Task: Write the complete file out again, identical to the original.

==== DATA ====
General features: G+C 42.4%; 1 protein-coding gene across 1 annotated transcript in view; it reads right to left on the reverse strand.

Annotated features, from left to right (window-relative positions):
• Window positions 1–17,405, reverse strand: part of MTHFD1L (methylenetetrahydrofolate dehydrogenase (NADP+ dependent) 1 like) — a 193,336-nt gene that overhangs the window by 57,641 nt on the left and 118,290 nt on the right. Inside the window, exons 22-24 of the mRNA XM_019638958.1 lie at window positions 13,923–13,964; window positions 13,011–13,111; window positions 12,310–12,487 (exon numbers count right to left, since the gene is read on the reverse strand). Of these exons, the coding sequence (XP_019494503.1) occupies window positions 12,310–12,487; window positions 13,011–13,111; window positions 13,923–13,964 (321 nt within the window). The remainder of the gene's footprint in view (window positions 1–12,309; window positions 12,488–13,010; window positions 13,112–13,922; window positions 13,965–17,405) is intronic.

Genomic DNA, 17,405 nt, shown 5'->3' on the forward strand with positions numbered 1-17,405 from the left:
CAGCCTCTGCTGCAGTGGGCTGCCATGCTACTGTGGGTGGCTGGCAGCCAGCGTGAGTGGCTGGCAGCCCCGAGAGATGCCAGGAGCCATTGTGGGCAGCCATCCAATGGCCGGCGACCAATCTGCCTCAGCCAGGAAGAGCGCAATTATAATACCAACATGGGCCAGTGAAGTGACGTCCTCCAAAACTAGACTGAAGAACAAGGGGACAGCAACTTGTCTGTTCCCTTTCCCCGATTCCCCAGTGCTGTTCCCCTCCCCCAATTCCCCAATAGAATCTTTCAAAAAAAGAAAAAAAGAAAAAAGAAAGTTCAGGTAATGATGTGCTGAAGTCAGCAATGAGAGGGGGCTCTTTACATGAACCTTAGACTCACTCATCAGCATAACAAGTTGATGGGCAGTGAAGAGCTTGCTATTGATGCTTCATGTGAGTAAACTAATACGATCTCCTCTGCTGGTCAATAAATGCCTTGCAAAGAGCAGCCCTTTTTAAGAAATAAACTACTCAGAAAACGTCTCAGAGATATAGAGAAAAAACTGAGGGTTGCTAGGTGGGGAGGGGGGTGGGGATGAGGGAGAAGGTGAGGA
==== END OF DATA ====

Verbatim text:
General features: G+C 42.4%; 1 protein-coding gene across 1 annotated transcript in view; it reads right to left on the reverse strand.

Annotated features, from left to right (window-relative positions):
• Window positions 1–17,405, reverse strand: part of MTHFD1L (methylenetetrahydrofolate dehydrogenase (NADP+ dependent) 1 like) — a 193,336-nt gene that overhangs the window by 57,641 nt on the left and 118,290 nt on the right. Inside the window, exons 22-24 of the mRNA XM_019638958.1 lie at window positions 13,923–13,964; window positions 13,011–13,111; window positions 12,310–12,487 (exon numbers count right to left, since the gene is read on the reverse strand). Of these exons, the coding sequence (XP_019494503.1) occupies window positions 12,310–12,487; window positions 13,011–13,111; window positions 13,923–13,964 (321 nt within the window). The remainder of the gene's footprint in view (window positions 1–12,309; window positions 12,488–13,010; window positions 13,112–13,922; window positions 13,965–17,405) is intronic.

Genomic DNA, 17,405 nt, shown 5'->3' on the forward strand with positions numbered 1-17,405 from the left:
CAGCCTCTGCTGCAGTGGGCTGCCATGCTACTGTGGGTGGCTGGCAGCCAGCGTGAGTGGCTGGCAGCCCCGAGAGATGCCAGGAGCCATTGTGGGCAGCCATCCAATGGCCGGCGACCAATCTGCCTCAGCCAGGAAGAGCGCAATTATAATACCAACATGGGCCAGTGAAGTGACGTCCTCCAAAACTAGACTGAAGAACAAGGGGACAGCAACTTGTCTGTTCCCTTTCCCCGATTCCCCAGTGCTGTTCCCCTCCCCCAATTCCCCAATAGAATCTTTCAAAAAAAGAAAAAAAGAAAAAAGAAAGTTCAGGTAATGATGTGCTGAAGTCAGCAATGAGAGGGGGCTCTTTACATGAACCTTAGACTCACTCATCAGCATAACAAGTTGATGGGCAGTGAAGAGCTTGCTATTGATGCTTCATGTGAGTAAACTAATACGATCTCCTCTGCTGGTCAATAAATGCCTTGCAAAGAGCAGCCCTTTTTAAGAAATAAACTACTCAGAAAACGTCTCAGAGATATAGAGAAAAAACTGAGGGTTGCTAGGTGGGGAGGGGGGTGGGGATGAGGGAGAAGGTGAGGA